LOLO — People in the United States throw away more than 60 million plastic water bottles each day, filling landfills and leaving a significant burden on the environment.
While the excess of non-biodegradable waste won’t be solved overnight, one Lolo resident is tapping away at a solution in her own, stylish way.
“I think it’s just our responsibility to do business in a sustainable way,” explained Lolo entrepreneur Mallory Ottariano.
Every clothing choice and business decision has been uniquely hers for nearly a decade and it’s one that’s making a mark on today’s fashion industry.
Ottariano created her sustainable clothing brand nearly ten years ago, and with her passion for individuality, it only made sense to name the brand something completely unique, something like “Youer.”
“Youer is the ultimate expression of individuality,” Ottariano told MTN News, “Sort of this idea of you-ER, being more you because no one is youER than you.”
In understanding Youer, you have to know the woman behind the brand, and her story began long before the title of entrepreneur was added to the resume.
“I learned how to sew when I was a kid. My mom and my grandmother sewed a lot growing up, and style was always my thing. I was always wearing very quirky clothes, going out of my way to dress in something I wasn’t seeing anywhere else. I hated matching, and so to accomplish that personal style, I was often making a lot of my own stuff,” – Mallory Ottariano
Mismatched and inspired, Ottariano’s love for clothing never faded, so after graduating from college, tucked away in a corner of her parent’s Massachusetts basement, she made a life changing purchase in the form of a $100 sewing machine from Ebay.
One move to Montana and many sewing stints later, Ottariano now mismatches clothes for a living and her brand, Youer showcases whimsical designs with an array of colors. According to Ottariano, the clothing is made for the every day adventure, whether that be working, parenting, hiking, or grabbing a beer.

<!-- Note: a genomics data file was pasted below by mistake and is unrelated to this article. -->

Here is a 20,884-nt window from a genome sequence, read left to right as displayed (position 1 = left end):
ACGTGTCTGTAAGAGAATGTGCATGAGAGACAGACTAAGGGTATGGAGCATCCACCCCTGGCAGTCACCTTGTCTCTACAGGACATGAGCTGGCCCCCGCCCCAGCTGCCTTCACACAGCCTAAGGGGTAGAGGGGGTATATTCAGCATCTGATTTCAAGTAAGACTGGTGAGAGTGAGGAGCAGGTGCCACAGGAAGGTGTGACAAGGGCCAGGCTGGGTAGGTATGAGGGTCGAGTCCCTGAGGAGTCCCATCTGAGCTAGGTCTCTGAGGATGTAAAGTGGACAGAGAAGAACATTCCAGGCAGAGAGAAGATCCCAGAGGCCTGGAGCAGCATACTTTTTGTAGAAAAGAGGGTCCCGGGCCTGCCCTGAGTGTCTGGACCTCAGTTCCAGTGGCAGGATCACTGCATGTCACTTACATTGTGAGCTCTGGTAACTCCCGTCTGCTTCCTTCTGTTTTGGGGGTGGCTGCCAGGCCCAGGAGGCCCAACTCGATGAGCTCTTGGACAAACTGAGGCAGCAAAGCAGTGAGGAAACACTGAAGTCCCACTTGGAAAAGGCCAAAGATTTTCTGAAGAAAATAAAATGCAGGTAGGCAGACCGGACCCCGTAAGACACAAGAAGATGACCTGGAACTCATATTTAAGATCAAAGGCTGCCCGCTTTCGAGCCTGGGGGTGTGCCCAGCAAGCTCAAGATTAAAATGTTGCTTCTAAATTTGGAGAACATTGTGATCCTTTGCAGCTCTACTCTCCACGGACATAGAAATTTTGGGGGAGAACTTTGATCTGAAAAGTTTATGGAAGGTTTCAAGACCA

Missoulians latched onto the clothing and the meaning behind it early on and now, the brand is reaching far beyond the 406. “I started going to art shows and doing pop up shops and selling in local stores and my websites really took off. In 2015 I quit my day job,” said Ottariano.
Sometimes it’s the Bitterroot River that inspires a pattern, or a ski slope that sparks a color scheme. And as for the fabric — that inspiration comes from the landfill. Combing through a rack of colorful clothing, Ottariano reached for her bestselling dress, explaining that the piece is made with 30 water bottles.
Water bottles are turned to flakes, flakes to pellets, pellets extruded and stretched into a fine fiber that’s knit into fabric. A water bottle’s journey to becoming a piece of clothing may be just as remarkable as Ottariano’s journey to entrepreneurship.
“I just hope that I can affect change in enough people to make a difference,” said Ottariano.
From the recycled fabric to the plastic-free packaging, sustainability will always be at the forefront of fashion for Ottariano, even more so as she looks to expand and move operations into a new apparel factory in western Montana – proof that sometimes mismatched makes perfect sense.
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